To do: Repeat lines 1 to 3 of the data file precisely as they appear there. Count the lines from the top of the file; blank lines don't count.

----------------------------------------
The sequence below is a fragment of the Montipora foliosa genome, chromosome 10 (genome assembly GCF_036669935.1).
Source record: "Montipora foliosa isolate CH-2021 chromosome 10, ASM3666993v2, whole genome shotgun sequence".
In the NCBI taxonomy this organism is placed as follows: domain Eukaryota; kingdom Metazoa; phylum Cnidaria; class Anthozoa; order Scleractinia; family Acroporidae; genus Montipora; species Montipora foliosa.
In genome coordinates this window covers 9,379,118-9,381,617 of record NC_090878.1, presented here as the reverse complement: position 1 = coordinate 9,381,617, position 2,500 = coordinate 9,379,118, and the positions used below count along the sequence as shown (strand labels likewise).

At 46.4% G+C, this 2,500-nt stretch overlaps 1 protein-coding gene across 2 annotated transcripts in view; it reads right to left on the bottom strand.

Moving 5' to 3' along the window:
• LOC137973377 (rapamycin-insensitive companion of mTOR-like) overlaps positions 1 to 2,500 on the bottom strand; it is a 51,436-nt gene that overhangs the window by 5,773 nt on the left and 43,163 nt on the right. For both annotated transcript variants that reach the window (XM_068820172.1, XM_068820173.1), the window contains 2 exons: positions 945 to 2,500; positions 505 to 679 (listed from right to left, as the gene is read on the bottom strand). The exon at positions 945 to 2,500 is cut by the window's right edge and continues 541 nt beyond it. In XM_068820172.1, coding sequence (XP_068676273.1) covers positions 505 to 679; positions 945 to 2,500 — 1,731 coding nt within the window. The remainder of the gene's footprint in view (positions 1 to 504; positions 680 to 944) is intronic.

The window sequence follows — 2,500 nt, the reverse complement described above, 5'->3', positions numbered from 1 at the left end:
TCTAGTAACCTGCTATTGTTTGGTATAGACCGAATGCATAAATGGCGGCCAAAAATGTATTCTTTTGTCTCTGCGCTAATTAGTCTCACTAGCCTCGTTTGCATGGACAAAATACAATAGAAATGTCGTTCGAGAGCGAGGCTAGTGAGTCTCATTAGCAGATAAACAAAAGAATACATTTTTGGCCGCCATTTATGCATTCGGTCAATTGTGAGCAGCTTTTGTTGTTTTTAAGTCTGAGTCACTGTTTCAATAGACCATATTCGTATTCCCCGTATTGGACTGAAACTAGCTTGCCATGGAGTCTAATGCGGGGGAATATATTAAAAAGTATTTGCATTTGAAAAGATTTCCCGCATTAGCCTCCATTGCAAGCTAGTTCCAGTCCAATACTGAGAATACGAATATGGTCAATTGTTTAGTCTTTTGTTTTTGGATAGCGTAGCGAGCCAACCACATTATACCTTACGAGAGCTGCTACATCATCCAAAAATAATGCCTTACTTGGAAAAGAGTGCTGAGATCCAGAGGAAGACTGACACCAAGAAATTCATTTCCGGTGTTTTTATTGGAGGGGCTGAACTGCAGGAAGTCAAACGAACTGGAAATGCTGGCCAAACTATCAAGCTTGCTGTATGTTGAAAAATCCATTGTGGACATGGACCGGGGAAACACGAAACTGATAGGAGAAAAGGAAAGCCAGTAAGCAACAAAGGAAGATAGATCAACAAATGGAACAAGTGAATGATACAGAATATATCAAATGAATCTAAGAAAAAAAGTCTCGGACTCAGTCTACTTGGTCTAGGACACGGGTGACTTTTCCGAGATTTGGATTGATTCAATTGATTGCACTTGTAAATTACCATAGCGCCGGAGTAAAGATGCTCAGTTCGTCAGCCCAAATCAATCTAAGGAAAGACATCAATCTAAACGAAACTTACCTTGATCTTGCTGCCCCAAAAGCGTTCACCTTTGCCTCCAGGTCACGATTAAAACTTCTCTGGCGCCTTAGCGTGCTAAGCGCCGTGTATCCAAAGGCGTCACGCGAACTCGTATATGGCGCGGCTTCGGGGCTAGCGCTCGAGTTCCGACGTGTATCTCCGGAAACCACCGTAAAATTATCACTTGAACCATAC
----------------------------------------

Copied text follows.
The sequence below is a fragment of the Montipora foliosa genome, chromosome 10 (genome assembly GCF_036669935.1).
Source record: "Montipora foliosa isolate CH-2021 chromosome 10, ASM3666993v2, whole genome shotgun sequence".
In the NCBI taxonomy this organism is placed as follows: domain Eukaryota; kingdom Metazoa; phylum Cnidaria; class Anthozoa; order Scleractinia; family Acroporidae; genus Montipora; species Montipora foliosa.